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Robin Bikkal discusses how to avoid becoming a victim of immigration fraud

On Behalf of | Mar 2, 2021 | Firm News |

Outreach to young immigrants comes with a warning

State: Federal deferral program opens door to fraud over proper filing of paperwork

(Original Publication: October 24, 2012)

A new federal immigration program has small businesses in Hispanic neighborhoods offering illegal immigrants help filling out forms – even as state officials warn against the potential for fraud.

New York Secretary of State Cesar Perales cautions immigrants to be wary of notaries, travel agencies and insurance agencies offering immigration services. Yet storefront business owners who offer such services argue that immigrants who need a little assistance filling out forms can come to them without incurring the expense of an attorney.

In September, New York adopted new regulations to combat immigration-advice fraud. Those regulations, which take effect Dec. 26, require notaries who publish advertisements in foreign languages to include a disclaimer stating that they are not attorneys and that they are not allowed to give legal advice about immigration.

“For a long time now, con artists have been hiding behind the veil of the notary public occupation to commit egregious acts of fraud and victimize thousands of people in our state,” Perales said.

The warnings and outreach to immigrants are being spurred by the Deferred Action for Childhood Arrivals, a program that lets immigrant teens and young adults who were brought into the United States illegally as children seek a two-year deferral that will allow them to work legally in the country, among other benefits.

The U.S. Citizenship and Immigration Service estimates that 40,000 to 80,000 young people in New York qualify for this program, though fewer than 6,700 New Yorkers have applied for the program so far.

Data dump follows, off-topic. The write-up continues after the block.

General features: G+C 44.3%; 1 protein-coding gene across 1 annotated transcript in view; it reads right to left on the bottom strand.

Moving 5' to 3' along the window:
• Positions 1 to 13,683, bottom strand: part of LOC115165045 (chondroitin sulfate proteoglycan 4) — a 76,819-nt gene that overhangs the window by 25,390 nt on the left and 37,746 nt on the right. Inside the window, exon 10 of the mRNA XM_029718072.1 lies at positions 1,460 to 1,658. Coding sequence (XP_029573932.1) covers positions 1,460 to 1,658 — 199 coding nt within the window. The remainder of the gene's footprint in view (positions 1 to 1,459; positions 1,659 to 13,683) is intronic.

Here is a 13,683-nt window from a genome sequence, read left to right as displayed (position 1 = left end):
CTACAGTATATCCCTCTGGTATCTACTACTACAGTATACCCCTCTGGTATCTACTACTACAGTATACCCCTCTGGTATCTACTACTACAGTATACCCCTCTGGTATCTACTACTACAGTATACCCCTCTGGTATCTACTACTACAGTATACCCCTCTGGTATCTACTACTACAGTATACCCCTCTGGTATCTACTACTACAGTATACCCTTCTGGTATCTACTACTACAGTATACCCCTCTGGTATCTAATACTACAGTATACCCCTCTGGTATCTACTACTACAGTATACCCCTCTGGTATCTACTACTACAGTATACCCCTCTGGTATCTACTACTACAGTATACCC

The USCIS’s website says that nonattorney businesses can charge a “small fee” for “limited help,” such as helping someone write answers to questions on USCIS forms or translating documents into English.

That’s the kind of help Christian Chavez said he’s giving immigrants who come to his office at 128 N. Main St. in Port Chester, where his business, the Centro Hispano Tax Service, displays a large poster about the deferred action program.

“We’re dealing with simple cases,” said Chavez. “In the cases that are very complicated, where the person could be at risk of deportation, I tell them to go to a lawyer.”

But Robin Bikkal, a White Plains-based immigration attorney, said application forms aren’t as easy as they seem.

“There’s always a lot of law and regulations behind what seems to be very simple sentences and very simple things to comply with,” said Bikkal, who since deferred action was announced in June has obtained the new deferrals for five of her clients. “This is a one-time chance for these young people and (applications) have to be processed carefully.”